Although guns may not be everyday things for many of us, gun recoil is
certainly something we're aware of (at least those of us that don't
make Hollywood action films with guns whose recoil would instantly
kill the person firing them!). Gun recoil is a result of momentum
conservation, which is an extremely important fundamental
principle. Newton was talking about momentum conservation when he
wrote "every action has an equal and opposite reaction".
Momentum characterizes an object's resistance to change in
motion. If this is motion along a straight line, we call it linear
momentum; if it is rotational motion we call it angular
momentum. The basic idea is the same: moving things like to keep
moving, and to change their motion we have to apply a force. If no
force is present, then momentum doesn't change, ie. it is conserved.
Now, you might point out that a bullet coming out of a gun has a huge
force on it from the exploding gunpowder. True enough, and that force
is what propels the bullet forward. However, if you look at a
bullet and gun together (say while the bullet is still in the
barrel but already heading out at full speed), you can say there is no
net force on the bullet-gun system. So the momentum of
the bullet plus gun should be conserved.
If the bullet has mass mb and speed
vb out of the gun, it has momentum
pb given simply by
pb = mbvb
in the forward direction. To balance this momentum (and keep the net
momentum of the bullet-gun system zero), the gun recoils with momentum
in the opposite direction: pg = -pb, or
mgvg = -mbvb
Although the bullet's mass is small, its speed is quite large, so it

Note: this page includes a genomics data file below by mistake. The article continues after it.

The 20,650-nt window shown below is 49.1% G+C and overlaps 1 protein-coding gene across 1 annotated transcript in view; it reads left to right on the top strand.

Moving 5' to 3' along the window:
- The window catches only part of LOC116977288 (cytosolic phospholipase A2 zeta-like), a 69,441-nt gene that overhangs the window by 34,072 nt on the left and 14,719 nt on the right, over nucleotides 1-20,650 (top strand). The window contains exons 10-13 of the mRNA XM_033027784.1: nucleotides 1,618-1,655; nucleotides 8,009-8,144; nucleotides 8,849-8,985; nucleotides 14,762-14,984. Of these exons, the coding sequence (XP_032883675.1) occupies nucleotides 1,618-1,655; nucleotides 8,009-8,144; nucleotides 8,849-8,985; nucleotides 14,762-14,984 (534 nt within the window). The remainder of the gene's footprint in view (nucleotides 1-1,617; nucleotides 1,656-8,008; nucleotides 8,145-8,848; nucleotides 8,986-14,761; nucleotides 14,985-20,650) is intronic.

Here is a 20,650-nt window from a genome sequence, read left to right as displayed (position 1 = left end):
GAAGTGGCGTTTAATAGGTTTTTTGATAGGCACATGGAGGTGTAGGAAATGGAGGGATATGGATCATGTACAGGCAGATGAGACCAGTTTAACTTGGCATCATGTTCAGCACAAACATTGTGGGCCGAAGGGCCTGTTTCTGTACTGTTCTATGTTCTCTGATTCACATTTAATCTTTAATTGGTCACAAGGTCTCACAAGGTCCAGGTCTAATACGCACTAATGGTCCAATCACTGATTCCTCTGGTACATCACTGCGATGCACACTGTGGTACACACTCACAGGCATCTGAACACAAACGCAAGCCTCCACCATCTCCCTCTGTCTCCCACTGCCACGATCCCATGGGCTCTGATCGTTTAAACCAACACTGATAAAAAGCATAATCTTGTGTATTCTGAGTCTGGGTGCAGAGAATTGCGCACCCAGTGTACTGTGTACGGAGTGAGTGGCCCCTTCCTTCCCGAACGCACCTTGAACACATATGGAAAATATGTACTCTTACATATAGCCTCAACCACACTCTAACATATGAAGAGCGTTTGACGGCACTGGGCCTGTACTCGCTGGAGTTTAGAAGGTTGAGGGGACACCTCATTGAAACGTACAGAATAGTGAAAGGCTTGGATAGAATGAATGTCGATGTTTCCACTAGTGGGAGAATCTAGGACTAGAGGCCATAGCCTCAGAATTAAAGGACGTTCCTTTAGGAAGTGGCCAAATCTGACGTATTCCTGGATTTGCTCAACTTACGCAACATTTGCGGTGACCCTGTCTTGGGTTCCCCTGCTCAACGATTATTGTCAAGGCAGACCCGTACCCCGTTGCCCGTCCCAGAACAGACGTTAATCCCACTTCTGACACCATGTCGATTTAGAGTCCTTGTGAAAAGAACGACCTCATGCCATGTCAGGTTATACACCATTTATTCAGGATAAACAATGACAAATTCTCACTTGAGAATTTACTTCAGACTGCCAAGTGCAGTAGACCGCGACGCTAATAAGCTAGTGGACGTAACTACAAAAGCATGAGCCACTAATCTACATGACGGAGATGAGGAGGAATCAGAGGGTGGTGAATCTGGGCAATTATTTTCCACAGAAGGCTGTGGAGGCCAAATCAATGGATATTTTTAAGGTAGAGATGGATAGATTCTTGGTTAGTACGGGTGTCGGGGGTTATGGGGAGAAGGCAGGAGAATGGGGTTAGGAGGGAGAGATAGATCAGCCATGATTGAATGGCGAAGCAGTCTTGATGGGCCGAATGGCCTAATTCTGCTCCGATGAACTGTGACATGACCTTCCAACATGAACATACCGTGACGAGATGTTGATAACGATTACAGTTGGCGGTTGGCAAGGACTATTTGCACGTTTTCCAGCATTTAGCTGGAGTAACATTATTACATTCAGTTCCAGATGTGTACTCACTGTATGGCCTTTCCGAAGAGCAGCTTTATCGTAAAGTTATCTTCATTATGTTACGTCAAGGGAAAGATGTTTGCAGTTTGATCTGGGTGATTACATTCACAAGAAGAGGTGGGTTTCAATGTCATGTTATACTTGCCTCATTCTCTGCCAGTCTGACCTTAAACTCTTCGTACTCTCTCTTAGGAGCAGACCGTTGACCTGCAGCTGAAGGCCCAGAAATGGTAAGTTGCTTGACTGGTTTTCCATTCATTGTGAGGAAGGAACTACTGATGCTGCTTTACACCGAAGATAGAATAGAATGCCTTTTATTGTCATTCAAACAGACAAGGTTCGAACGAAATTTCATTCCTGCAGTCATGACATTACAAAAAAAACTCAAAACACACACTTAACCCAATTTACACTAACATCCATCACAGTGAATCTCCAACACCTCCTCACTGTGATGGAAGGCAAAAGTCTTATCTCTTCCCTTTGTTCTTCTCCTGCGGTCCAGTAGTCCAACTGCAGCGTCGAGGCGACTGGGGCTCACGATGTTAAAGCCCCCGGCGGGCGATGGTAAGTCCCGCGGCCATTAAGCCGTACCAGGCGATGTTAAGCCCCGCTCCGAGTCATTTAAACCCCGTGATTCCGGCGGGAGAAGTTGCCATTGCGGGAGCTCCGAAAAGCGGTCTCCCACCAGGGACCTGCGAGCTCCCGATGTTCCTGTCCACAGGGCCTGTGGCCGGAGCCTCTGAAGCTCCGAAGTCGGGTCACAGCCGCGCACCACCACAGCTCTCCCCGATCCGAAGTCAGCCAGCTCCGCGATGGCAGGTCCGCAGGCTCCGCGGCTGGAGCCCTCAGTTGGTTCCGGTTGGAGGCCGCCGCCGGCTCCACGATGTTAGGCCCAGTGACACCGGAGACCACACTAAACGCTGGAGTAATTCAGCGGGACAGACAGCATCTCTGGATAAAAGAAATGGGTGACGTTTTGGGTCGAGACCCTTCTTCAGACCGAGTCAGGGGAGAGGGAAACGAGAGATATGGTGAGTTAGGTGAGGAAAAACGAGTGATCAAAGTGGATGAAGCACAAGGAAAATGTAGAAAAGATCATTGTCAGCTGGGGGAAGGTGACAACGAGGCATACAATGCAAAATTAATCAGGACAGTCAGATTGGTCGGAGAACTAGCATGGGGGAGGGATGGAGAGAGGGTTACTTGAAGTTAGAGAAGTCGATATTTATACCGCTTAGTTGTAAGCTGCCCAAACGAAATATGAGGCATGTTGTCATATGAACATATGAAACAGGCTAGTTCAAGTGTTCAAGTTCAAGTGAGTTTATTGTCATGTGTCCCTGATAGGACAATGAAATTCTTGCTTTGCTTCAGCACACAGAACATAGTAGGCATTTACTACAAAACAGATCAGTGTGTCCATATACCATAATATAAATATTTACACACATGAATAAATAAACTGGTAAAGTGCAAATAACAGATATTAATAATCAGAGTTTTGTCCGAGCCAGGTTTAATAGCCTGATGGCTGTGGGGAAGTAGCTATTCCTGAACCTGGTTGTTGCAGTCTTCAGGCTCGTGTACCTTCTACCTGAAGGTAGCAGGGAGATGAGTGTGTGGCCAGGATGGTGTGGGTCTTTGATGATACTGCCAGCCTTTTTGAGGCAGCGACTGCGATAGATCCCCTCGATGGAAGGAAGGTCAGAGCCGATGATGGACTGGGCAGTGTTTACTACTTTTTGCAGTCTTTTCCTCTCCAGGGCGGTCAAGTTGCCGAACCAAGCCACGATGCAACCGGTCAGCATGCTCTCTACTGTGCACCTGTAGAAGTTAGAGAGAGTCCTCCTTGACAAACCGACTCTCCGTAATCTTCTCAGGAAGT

released with large momentum. The gun has much larger mass, so the
recoil speed is much smaller, but still large enough to give a serious kick
against the shooter's shoulder.
Example: Winchester .308
Let's look at an example. A Winchester .308 cartridge launches a
bullet of mass 150 grains (1 grain = 64.8 mg) with a speed of 2820
ft/s (1 ft = 30.5 cm). In MKS units, then, pb =
8.4 kg m/s. This rifle has a weight of about 8 lbs, or a mass
of mg = 3.8 kg. That means the recoil speed of
the rifle will be
vg = - pb/mg = -2.2 m/s
This primary recoil is noticeable, but not the main recoil that
There are actually two distinct recoils from a gun: the first, primary
recoil, which I've described above, conserves momentum of the
gun-bullet system. However, a larger secondary recoil comes slightly later,
when the bullet leaves the muzzle: then the hot expanding gas behind
the bullet shoots out of the muzzle, and the muzzle recoils further
like a rocket. This is, again, conservation of momentum,
but in this case is is the gas momentum out of the barrel
that makes the secondary recoil. Gun manufacturers make baffles that
reduce the flow of gas out of the muzzle to reduce secondary recoil.
Primary recoil cannot be reduced, since it is simply associated with
the forward momentum of the bullet.
- The total momentum of a system is conserved if there are no
outside forces acting on it.
- Gun recoil results from conservation of total momentum of the
bullet-gun system: the backward recoil gun momentum balances the
forward bullet momentum to maintain zero total momentum.
- Gun recoil actually has two parts: primary recoil from the
escaping bullet and secondary recoil from the escaping gas
behind the bullet.